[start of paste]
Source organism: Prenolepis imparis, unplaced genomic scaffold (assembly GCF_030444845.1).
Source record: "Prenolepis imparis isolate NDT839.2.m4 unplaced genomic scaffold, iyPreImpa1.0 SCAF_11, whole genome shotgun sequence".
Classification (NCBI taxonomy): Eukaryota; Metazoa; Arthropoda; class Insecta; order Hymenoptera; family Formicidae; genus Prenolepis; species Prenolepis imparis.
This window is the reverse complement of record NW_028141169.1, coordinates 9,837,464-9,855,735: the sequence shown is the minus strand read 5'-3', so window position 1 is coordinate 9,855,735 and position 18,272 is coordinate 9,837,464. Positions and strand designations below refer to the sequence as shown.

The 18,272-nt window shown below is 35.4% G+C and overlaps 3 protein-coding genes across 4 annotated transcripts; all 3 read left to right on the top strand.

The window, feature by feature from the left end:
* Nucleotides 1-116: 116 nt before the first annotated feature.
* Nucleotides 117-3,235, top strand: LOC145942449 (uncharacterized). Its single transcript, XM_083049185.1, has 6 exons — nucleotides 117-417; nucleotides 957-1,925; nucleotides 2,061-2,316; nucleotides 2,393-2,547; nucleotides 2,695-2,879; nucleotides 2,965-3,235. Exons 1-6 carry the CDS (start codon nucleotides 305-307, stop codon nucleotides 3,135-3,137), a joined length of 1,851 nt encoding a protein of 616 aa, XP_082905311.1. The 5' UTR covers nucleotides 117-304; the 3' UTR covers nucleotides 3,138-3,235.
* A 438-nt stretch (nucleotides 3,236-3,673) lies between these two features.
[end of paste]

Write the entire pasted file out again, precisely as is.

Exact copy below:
Source organism: Prenolepis imparis, unplaced genomic scaffold (assembly GCF_030444845.1).
Source record: "Prenolepis imparis isolate NDT839.2.m4 unplaced genomic scaffold, iyPreImpa1.0 SCAF_11, whole genome shotgun sequence".
Classification (NCBI taxonomy): Eukaryota; Metazoa; Arthropoda; class Insecta; order Hymenoptera; family Formicidae; genus Prenolepis; species Prenolepis imparis.
This window is the reverse complement of record NW_028141169.1, coordinates 9,837,464-9,855,735: the sequence shown is the minus strand read 5'-3', so window position 1 is coordinate 9,855,735 and position 18,272 is coordinate 9,837,464. Positions and strand designations below refer to the sequence as shown.

The 18,272-nt window shown below is 35.4% G+C and overlaps 3 protein-coding genes across 4 annotated transcripts; all 3 read left to right on the top strand.

The window, feature by feature from the left end:
* Nucleotides 1-116: 116 nt before the first annotated feature.
* Nucleotides 117-3,235, top strand: LOC145942449 (uncharacterized). Its single transcript, XM_083049185.1, has 6 exons — nucleotides 117-417; nucleotides 957-1,925; nucleotides 2,061-2,316; nucleotides 2,393-2,547; nucleotides 2,695-2,879; nucleotides 2,965-3,235. Exons 1-6 carry the CDS (start codon nucleotides 305-307, stop codon nucleotides 3,135-3,137), a joined length of 1,851 nt encoding a protein of 616 aa, XP_082905311.1. The 5' UTR covers nucleotides 117-304; the 3' UTR covers nucleotides 3,138-3,235.
* A 438-nt stretch (nucleotides 3,236-3,673) lies between these two features.